Haag AF, Fitzgerald JR, Penades JR, 2019, Staphylococcus aureus in Animals, Microbiology Spectrum, Vol: 7, Pages: 1-19, ISSN: 2165-0497
Staphylococcus aureus is a mammalian commensal and opportunistic pathogen that colonizes niches such as skin, nares and diverse mucosal membranes of about 20-30% of the human population. S. aureus can cause a wide spectrum of diseases in humans and both methicillin-sensitive and methicillin-resistant strains are common causes of nosocomial- and community-acquired infections. Despite the prevalence of literature characterising staphylococcal pathogenesis in humans, S. aureus is a major cause of infection and disease in a plethora of animal hosts leading to a significant impact on public health and agriculture. Infections in animals are deleterious to animal health, and animals can act as a reservoir for staphylococcal transmission to humans.Host-switching events between humans and animals and amongst animals are frequent and have been accentuated with the domestication and/or commercialisation of specific animal species. Host-switching is typically followed by subsequent adaptation through acquisition and/or loss of mobile genetic elements such as phages, pathogenicity islands and plasmids as well as further host-specific mutations allowing it to expand into new host populations.In this chapter, we will be giving an overview of S. aureus in animals, how this bacterial species was, and is, being transferred to new host species and the key elements thought to be involved in its adaptation to new ecological host niches. We will also highlight animal hosts as a reservoir for the development and transfer of antimicrobial resistance determinants.
Gallego del Sol F, Penades JR, Marina A, 2019, Deciphering the molecular mechanism underpinning phage arbitrium communication systems, Molecular Cell, Vol: 74, Pages: 59-72.e3, ISSN: 1097-2765
Bacillus phages use a communication system, termed “arbitrium,” to coordinate lysis-lysogeny decisions. Arbitrium communication is mediated by the production and secretion of a hexapeptide (AimP) during lytic cycle. Once internalized, AimP reduces the expression of the negative regulator of lysogeny, AimX, by binding to the transcription factor, AimR, promoting lysogeny. We have elucidated the crystal structures of AimR from the Bacillus subtilis SPbeta phage in its apo form, bound to its DNA operator and in complex with AimP. AimR presents intrinsic plasticity, sharing structural features with the RRNPP quorum-sensing family. Remarkably, AimR binds to an unusual operator with a long spacer that interacts nonspecifically with the receptor TPR domain, while the HTH domain canonically recognizes two inverted repeats. AimP stabilizes a compact conformation of AimR that approximates the DNA-recognition helices, preventing AimR binding to the aimX promoter region. Our results establish the molecular basis of the arbitrium communication system.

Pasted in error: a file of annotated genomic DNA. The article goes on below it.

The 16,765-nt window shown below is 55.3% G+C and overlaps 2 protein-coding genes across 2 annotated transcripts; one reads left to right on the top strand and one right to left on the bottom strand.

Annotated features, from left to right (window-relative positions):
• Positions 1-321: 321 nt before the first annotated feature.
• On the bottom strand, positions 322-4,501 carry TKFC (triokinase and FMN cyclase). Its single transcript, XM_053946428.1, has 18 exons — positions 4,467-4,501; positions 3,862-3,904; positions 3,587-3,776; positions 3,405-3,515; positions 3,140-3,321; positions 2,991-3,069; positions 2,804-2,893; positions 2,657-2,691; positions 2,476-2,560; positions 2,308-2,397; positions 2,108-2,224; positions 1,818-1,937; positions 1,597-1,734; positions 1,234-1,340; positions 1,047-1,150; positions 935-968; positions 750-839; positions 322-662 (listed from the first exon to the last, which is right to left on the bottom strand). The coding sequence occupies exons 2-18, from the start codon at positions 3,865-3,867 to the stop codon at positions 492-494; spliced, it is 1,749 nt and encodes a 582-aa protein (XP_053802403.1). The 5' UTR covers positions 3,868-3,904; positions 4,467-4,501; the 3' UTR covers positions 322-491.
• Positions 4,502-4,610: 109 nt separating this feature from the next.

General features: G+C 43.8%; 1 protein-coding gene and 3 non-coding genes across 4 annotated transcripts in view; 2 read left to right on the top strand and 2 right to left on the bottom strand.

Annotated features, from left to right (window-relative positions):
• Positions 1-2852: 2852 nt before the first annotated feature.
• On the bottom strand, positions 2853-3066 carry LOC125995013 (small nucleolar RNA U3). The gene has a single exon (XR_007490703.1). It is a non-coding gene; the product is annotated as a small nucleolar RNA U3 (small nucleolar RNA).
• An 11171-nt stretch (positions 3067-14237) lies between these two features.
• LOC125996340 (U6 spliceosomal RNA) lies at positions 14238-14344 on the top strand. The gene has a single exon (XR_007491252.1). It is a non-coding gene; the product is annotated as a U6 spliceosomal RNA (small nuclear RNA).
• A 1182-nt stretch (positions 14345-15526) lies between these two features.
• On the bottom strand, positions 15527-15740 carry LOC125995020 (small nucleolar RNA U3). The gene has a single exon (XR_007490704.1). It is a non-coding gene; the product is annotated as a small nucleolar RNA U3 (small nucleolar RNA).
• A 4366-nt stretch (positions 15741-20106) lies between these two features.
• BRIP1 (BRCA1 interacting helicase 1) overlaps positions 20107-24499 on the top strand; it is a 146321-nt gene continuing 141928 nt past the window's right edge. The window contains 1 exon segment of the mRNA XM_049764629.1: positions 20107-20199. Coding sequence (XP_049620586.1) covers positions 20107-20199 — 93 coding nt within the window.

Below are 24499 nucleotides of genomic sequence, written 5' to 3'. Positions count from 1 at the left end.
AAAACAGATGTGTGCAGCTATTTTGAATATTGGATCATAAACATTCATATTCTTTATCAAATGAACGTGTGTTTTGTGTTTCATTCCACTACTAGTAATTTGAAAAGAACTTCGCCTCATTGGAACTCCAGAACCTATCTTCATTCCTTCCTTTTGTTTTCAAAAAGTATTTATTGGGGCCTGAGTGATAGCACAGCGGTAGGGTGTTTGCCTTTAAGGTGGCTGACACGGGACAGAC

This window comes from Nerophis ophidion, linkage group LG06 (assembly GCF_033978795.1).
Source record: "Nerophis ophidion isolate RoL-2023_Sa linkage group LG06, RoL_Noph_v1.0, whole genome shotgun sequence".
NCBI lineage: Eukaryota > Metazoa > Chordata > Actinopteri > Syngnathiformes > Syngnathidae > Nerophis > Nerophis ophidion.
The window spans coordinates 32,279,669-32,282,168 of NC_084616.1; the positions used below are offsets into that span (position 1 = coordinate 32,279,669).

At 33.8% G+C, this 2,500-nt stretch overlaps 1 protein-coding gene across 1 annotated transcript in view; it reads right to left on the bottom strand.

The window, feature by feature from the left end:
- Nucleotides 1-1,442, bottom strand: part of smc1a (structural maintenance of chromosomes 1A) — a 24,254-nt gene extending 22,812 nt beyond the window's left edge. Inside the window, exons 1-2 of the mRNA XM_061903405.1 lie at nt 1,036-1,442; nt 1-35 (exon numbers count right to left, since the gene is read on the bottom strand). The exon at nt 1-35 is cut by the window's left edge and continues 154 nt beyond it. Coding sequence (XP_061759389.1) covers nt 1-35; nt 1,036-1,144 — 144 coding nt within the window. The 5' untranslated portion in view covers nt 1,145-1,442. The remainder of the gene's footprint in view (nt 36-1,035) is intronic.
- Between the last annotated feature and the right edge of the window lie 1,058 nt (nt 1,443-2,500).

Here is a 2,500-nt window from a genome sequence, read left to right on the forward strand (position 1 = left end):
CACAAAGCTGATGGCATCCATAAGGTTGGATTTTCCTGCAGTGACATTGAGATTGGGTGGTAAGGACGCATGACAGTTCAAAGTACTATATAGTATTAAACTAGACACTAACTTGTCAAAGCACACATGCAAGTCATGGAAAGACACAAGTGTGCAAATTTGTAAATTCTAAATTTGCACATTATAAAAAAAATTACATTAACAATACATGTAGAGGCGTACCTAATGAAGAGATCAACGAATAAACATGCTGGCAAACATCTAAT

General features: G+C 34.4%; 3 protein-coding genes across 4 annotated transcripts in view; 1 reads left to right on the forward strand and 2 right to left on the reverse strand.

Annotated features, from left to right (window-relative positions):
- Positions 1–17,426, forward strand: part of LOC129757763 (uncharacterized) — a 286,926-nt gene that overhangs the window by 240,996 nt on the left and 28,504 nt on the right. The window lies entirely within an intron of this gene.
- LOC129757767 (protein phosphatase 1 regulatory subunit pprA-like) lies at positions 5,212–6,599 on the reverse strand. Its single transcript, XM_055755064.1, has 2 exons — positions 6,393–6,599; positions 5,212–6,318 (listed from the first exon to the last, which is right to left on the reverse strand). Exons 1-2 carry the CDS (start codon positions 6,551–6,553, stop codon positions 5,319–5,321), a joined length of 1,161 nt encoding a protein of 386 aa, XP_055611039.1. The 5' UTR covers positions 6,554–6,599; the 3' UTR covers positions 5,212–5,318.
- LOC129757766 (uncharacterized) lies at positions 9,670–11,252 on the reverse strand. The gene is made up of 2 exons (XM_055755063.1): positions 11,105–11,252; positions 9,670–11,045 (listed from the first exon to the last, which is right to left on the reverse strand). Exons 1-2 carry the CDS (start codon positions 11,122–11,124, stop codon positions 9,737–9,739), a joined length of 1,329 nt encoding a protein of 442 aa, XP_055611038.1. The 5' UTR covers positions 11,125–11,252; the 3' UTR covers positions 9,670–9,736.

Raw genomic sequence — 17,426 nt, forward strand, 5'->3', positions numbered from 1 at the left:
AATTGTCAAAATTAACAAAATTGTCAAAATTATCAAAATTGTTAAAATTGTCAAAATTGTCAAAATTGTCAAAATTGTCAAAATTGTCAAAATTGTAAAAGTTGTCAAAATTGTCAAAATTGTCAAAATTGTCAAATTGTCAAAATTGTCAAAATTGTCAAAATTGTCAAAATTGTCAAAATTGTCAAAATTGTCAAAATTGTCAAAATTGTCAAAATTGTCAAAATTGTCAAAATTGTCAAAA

Haag AF, Ross Fitzgerald J, Penadés JR, 2019, Staphylococcus aureus in animals, Gram-Positive Pathogens, Pages: 731-746, ISBN: 9781683670124
The genus Staphylococcus currently comprises 81 species and subspecies (https://www.dsmz.de/bacterial-diversity/prokaryotic-nomenclature-up-to-date/prokaryotic-nomenclature-up-to-date.html), and most members of the genus are mammalian commensals or opportunistic pathogens that colonize niches such as skin, nares, and diverse mucosal membranes. Several species are of significant medical or veterinary importance. Staphylococcus pseudintermedius (1) is a leading cause of pyoderma in dogs and is considered to be a significant reservoir of antimicrobial resistance factors for the genus (2, 3). S. pseudintermedius is very similar to Staphylococcus intermedius and can be distinguished from other coagulase-positive staphylococci by positive arginine dihydrolase and acid production from β-gentiobiose and d-mannitol (4) or by using a multiplex-PCR approach targeting the nuclease gene nuc (5). Staphylococcus saprophyticus is the second leading cause of uncomplicated urinary tract infections (6). While Staphylococcus epidermidis is a normal component of the epidermal microbiota, it is a leading cause of biofilm contamination of medical devices (7). The most promiscuous and most significant human pathogenic staphylococcal species is Staphylococcus aureus, which is the causal agent of a variety of disease symptoms that can range from cosmetic to lethal manifestations. S. aureus is distinguished from most members of the genus by its abundant production of secreted coagulase, an enzyme which converts serum fibrinogen to fibrin and promotes clotting. However, the S. intermedius group and some strains of Staphylococcus lugdunensis have coagulase activity (5, 8, 9).